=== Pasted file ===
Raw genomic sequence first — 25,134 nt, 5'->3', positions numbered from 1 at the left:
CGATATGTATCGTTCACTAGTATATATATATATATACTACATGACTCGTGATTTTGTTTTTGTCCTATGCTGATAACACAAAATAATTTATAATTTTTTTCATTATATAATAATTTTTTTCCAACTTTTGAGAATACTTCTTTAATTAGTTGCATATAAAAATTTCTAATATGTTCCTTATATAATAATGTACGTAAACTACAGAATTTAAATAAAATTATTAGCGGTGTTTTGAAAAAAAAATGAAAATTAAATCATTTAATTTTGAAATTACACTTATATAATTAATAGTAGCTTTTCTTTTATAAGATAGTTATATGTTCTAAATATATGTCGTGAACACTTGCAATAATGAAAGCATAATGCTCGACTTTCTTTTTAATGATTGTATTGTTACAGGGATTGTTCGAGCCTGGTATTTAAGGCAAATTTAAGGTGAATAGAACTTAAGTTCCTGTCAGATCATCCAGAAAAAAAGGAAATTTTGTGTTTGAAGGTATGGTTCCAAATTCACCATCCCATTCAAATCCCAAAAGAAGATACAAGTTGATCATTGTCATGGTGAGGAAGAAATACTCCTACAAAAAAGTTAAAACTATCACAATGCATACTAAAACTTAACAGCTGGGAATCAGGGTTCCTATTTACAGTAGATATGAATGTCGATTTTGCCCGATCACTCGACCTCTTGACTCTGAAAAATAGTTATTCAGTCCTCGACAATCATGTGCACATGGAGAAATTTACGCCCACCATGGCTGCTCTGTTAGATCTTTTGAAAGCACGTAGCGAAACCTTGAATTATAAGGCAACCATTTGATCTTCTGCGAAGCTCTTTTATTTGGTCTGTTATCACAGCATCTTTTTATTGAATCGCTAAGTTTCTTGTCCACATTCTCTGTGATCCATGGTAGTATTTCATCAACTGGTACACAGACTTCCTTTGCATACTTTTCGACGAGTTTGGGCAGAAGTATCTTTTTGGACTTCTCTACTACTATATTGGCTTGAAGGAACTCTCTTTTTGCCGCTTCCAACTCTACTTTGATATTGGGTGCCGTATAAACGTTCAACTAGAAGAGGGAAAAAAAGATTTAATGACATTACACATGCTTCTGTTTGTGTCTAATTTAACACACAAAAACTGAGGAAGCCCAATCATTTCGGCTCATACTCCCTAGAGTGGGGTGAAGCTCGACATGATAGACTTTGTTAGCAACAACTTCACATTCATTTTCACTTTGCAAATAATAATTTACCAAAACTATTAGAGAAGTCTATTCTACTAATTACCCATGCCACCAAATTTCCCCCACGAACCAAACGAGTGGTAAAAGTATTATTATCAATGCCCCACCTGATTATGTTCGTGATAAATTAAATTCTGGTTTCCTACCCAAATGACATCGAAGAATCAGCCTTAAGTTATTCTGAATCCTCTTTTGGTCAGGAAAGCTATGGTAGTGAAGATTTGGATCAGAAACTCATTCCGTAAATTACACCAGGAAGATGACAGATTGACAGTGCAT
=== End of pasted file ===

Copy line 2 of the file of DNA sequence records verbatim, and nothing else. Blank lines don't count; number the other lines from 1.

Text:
CGATATGTATCGTTCACTAGTATATATATATATATACTACATGACTCGTGATTTTGTTTTTGTCCTATGCTGATAACACAAAATAATTTATAATTTTTTTCATTATATAATAATTTTTTTCCAACTTTTGAGAATACTTCTTTAATTAGTTGCATATAAAAATTTCTAATATGTTCCTTATATAATAATGTACGTAAACTACAGAATTTAAATAAAATTATTAGCGGTGTTTTGAAAAAAAAATGAAAATTAAATCATTTAATTTTGAAATTACACTTATATAATTAATAGTAGCTTTTCTTTTATAAGATAGTTATATGTTCTAAATATATGTCGTGAACACTTGCAATAATGAAAGCATAATGCTCGACTTTCTTTTTAATGATTGTATTGTTACAGGGATTGTTCGAGCCTGGTATTTAAGGCAAATTTAAGGTGAATAGAACTTAAGTTCCTGTCAGATCATCCAGAAAAAAAGGAAATTTTGTGTTTGAAGGTATGGTTCCAAATTCACCATCCCATTCAAATCCCAAAAGAAGATACAAGTTGATCATTGTCATGGTGAGGAAGAAATACTCCTACAAAAAAGTTAAAACTATCACAATGCATACTAAAACTTAACAGCTGGGAATCAGGGTTCCTATTTACAGTAGATATGAATGTCGATTTTGCCCGATCACTCGACCTCTTGACTCTGAAAAATAGTTATTCAGTCCTCGACAATCATGTGCACATGGAGAAATTTACGCCCACCATGGCTGCTCTGTTAGATCTTTTGAAAGCACGTAGCGAAACCTTGAATTATAAGGCAACCATTTGATCTTCTGCGAAGCTCTTTTATTTGGTCTGTTATCACAGCATCTTTTTATTGAATCGCTAAGTTTCTTGTCCACATTCTCTGTGATCCATGGTAGTATTTCATCAACTGGTACACAGACTTCCTTTGCATACTTTTCGACGAGTTTGGGCAGAAGTATCTTTTTGGACTTCTCTACTACTATATTGGCTTGAAGGAACTCTCTTTTTGCCGCTTCCAACTCTACTTTGATATTGGGTGCCGTATAAACGTTCAACTAGAAGAGGGAAAAAAAGATTTAATGACATTACACATGCTTCTGTTTGTGTCTAATTTAACACACAAAAACTGAGGAAGCCCAATCATTTCGGCTCATACTCCCTAGAGTGGGGTGAAGCTCGACATGATAGACTTTGTTAGCAACAACTTCACATTCATTTTCACTTTGCAAATAATAATTTACCAAAACTATTAGAGAAGTCTATTCTACTAATTACCCATGCCACCAAATTTCCCCCACGAACCAAACGAGTGGTAAAAGTATTATTATCAATGCCCCACCTGATTATGTTCGTGATAAATTAAATTCTGGTTTCCTACCCAAATGACATCGAAGAATCAGCCTTAAGTTATTCTGAATCCTCTTTTGGTCAGGAAAGCTATGGTAGTGAAGATTTGGATCAGAAACTCATTCCGTAAATTACACCAGGAAGATGACAGATTGACAGTGCAT